Jeramey Jannene
Eyes on Milwaukee

90-Unit Apartment Complex for East Side

Proposal would raze four buildings for seven-story complex across from Columbia St. Mary's Hospital.

By - Feb 5th, 2020 02:21 pm
E North development site. Photo by Jeramey Jannene.

E North development site. Photo by Jeramey Jannene.

A new apartment building could rise on the East Side if the city grants the necessary zoning change.

A development group is seeking to purchase and demolish four two-story residential structures at the southwest corner of E. North Ave. and N. Summit Ave. to form a triangular development site. Two single-family homes would also be demolished.

A seven-story building with up to 90 units would be constructed on the site. JLA Architects is working on the building’s design.

Randy Bryant, home restoration specialist and head of the Ten Chimneys Foundation, has been representing the development group, E North LLC, in discussions with Kovac and other city officials. Bryant owns two of the four properties to be redeveloped. A zoning change application lists Madison-based attorney Ed Layton as the agent for investment group.

The development has an estimated cost of $19 million.

The public will get its first chance to weigh in on the proposal at a February 12th community meeting organized by area Alderman Nik Kovac. The meeting will be held at the East Library starting at 6:00 p.m. Hearings before the City Plan Commission and Common Council’s Zoning, Neighborhoods & Development Committee would also be required before the full council could vote on the deal.

The project is just outside the borders of the East Side Architectural Review Board, but Kovac said he expects the proposed development to still comply with the spirit of the district’s guidelines. That includes a height of no more than 85 feet specified by city zoning requirements for this area.

Kovac’s particularly focused on how pedestrians would interact with the building at street level, including ensuring active uses like a community room, lobby or fitness center are included rather than blank walls or visible parking. “That’s the direction we pushed them in the most,” said the alderman in an interview. Kovac told Urban Milwaukee that commercial space currently isn’t planned as part of the development, but townhomes would be included along the N. Summit Ave. facade.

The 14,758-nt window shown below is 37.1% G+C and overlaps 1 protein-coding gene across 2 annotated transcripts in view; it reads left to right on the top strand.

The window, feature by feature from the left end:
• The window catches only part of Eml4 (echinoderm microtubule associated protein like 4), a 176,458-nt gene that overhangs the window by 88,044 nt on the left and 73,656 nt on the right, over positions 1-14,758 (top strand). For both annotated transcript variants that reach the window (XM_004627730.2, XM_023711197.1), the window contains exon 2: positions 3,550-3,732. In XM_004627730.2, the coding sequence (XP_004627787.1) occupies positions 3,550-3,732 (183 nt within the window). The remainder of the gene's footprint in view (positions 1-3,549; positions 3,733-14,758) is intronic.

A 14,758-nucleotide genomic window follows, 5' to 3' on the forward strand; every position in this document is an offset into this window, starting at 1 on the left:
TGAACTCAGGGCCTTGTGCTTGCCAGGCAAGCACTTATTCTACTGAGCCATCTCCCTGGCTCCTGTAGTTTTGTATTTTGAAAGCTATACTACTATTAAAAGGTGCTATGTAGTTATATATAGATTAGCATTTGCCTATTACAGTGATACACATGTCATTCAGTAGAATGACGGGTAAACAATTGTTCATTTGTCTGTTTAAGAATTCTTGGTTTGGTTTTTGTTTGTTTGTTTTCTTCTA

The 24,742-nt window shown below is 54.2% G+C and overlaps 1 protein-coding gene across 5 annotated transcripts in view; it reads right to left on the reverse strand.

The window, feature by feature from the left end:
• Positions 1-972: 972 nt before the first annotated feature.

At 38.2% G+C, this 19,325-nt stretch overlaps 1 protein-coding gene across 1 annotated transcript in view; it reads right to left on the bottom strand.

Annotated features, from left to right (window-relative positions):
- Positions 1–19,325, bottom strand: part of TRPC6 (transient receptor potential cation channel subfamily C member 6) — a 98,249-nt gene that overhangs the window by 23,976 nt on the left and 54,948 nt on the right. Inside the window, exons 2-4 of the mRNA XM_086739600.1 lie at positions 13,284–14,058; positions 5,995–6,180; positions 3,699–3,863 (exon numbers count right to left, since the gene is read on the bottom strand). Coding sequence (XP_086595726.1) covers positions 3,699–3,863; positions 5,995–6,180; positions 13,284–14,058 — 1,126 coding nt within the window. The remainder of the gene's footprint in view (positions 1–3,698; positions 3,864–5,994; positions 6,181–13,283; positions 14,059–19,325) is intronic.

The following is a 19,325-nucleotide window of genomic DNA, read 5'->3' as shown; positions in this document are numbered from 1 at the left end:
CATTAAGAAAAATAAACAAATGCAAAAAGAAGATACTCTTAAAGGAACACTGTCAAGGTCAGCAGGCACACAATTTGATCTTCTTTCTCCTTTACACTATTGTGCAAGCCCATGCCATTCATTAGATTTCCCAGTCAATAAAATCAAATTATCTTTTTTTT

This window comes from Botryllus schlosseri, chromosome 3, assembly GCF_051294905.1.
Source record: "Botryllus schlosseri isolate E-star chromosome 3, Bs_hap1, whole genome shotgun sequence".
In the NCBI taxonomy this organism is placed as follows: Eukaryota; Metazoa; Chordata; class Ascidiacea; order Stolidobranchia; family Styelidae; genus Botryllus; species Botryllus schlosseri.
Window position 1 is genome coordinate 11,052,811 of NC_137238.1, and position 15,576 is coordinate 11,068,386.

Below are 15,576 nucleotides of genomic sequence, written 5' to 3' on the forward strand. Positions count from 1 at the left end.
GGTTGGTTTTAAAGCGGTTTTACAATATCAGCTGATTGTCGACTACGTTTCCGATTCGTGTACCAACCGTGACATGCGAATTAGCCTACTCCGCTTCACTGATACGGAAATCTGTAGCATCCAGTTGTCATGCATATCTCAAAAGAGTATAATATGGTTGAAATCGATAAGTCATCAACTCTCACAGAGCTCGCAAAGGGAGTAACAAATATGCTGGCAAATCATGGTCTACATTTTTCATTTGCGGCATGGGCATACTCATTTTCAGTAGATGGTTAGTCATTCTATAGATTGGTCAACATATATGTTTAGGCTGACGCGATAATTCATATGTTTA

The alderman doesn’t believe that developing the site would trigger a wave of other development on lots currently occupied by single-family homes and duplexes. He said the rear entrance to the Clock Tower Building along N. Summit Ave. provides a buffer between the proposed building and other adjacent homes.

The properties to be razed include two nearly identical four-unit apartment buildings at 2231 E. North Ave. and 2239 E. North Ave. Bryant has owned both properties, built in 1943, since 2005. Two single-family homes, located at 2275 N. Summit Ave. and 2279 N. Summit Ave., would also be demolished. Both were built in 1889 and contain four bedrooms according to city records

The properties have a combined assessment of $1,068,700. The combined lot would be 0.35 acres according to city records.

The new building would be opposite Ascension‘s nine-story Columbia St. Mary’s Hospital. It would be immediately east of the six-story Clock Tower Building.


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